Virabhadrasana III is also known as the warrior three asana.
There are three variations of the warrior pose, and each is as strong and powerful as their namesake, Virabhadra, who had a thousand heads, a thousand eyes, a thousand feet and wore tiger skin (I would imagine he was a also quite a handsome chap… not).
Hindu mythology states that he was born from a lock of Shiva’s hair and was commanded to lead Lord Shiva’s army. Shiva sent Virabhadra to appease the death of Lord Shiva’s consort Sati (who had died fighting for Shiva’s honor), destroy disrespectful worshippers and instill harmony once again.
I find that students usually get the gist of the powerful virabhadrasana pose once I have relayed the tale of the powerful Virabhadra.
The physical strength that you gain from this posture is predominately focused on the legs and ankles but I also think that the transference of body weight in this posture is important.
It allows you to feel more comfortable in your body and teaches you how to move your body mass skillfully, which is one of the factors that can save you from taking serious falls.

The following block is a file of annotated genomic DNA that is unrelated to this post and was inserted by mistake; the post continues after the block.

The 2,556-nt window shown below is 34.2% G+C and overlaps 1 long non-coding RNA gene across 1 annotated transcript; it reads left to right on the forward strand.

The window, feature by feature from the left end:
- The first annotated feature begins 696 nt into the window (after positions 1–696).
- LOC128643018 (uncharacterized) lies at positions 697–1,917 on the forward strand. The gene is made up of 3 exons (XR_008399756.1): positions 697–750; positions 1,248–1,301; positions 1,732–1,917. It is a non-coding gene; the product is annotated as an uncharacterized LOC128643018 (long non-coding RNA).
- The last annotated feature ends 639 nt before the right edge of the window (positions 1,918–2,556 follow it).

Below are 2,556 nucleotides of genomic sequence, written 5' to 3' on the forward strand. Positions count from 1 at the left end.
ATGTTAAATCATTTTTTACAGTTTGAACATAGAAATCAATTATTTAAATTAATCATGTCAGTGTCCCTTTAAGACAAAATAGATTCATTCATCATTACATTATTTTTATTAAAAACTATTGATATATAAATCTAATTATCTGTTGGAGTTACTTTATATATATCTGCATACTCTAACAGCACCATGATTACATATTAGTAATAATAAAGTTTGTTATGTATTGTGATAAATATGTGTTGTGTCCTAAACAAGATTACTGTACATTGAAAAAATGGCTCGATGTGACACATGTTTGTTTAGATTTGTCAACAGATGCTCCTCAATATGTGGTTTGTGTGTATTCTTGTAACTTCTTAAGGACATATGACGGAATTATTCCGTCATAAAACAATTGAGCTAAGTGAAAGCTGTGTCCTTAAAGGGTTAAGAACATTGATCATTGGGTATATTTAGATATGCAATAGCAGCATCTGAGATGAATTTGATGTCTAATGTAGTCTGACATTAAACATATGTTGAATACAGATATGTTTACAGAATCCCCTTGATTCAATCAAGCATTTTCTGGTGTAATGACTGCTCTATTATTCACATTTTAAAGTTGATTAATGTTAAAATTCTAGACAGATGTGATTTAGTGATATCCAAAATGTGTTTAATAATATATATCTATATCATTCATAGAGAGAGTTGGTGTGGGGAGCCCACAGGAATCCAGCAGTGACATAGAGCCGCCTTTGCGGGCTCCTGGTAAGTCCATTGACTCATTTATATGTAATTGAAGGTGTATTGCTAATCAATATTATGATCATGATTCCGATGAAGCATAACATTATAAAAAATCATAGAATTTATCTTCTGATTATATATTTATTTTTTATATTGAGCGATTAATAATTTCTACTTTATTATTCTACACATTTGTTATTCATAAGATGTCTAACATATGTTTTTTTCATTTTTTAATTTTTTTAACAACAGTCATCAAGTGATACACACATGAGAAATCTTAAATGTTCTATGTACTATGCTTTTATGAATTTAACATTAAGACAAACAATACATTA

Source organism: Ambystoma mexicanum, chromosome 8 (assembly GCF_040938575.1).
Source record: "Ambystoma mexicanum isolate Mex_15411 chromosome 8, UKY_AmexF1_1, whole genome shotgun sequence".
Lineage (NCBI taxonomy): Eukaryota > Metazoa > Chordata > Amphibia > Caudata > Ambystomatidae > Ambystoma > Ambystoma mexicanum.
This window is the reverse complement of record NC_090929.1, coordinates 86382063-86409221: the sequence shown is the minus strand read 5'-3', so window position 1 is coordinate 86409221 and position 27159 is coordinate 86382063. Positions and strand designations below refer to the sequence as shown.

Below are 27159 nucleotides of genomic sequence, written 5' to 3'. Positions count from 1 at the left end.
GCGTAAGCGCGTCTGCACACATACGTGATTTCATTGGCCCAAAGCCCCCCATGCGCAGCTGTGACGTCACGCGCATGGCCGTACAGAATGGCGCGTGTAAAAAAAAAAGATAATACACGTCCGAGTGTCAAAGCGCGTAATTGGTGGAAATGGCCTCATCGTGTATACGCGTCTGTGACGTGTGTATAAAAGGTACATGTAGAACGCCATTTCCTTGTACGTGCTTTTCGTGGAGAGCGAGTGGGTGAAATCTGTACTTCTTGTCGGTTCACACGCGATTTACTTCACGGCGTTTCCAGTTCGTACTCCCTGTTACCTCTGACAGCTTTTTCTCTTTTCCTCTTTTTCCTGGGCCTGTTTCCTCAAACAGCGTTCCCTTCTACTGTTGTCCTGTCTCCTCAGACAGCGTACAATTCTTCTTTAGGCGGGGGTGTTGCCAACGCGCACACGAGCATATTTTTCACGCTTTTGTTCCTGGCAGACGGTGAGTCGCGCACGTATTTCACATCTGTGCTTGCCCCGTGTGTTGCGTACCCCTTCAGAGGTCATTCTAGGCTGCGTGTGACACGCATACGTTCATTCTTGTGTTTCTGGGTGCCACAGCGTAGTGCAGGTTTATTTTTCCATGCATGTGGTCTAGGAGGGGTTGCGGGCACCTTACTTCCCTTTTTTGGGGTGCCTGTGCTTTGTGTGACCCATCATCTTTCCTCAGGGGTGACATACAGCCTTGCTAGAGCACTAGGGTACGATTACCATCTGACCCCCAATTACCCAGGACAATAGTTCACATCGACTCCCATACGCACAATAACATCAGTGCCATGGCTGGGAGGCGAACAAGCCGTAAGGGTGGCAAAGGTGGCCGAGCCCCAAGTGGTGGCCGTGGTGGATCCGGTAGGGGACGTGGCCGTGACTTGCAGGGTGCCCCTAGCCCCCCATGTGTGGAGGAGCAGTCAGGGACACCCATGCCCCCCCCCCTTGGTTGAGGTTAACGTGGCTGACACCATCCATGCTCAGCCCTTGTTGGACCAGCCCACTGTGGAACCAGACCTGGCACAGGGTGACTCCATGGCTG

I have mentioned the centre axis in the body a few times over the last few months and again it is one of the key focal points when practicing warrior three.
So I will repeat my explanation again: Keep your middle axis point or vertical axis point, in mind. This is the point that runs from the top of the head through the centre of the body and between the legs. You will find that your balance wobbles will reduce, if you can keep strong awareness of your centre line.
The benefits of virabhadrasana include strengthening the ankles and legs; strengthening the shoulders and the muscles on the back; toning the abs; and improving balance and posture.
Here are the steps to becoming your own wrathful one leg balancing warrior:
Start with your right foot pointing straight ahead inhale and rise your hands above your head. Exhale and lean your torso forward and put a bend in your right knee, being sure to keep the knee from going over the ankle.
Keep your eyes on a fixed position and transfer your weight onto your right foot, leaning your body and outstretched arms over your right leg, allowing the left foot to lift off of the floor (see photo one).
As you feel more comfortable with the posture and your balance start to straighten the right leg and lean further forward. If you are feeling a little unstable you can use a chair to stabilise your balance (see photo two).
Your aim is to have your torso parallel with the floor, your leg straight and a steady hold maintained with steady breath for about 30 seconds to 1 minute (see photo three). Keep a steady breath cycle whilst holding the balance.
Repeat on the left.
Have a happy stretching in 2013!
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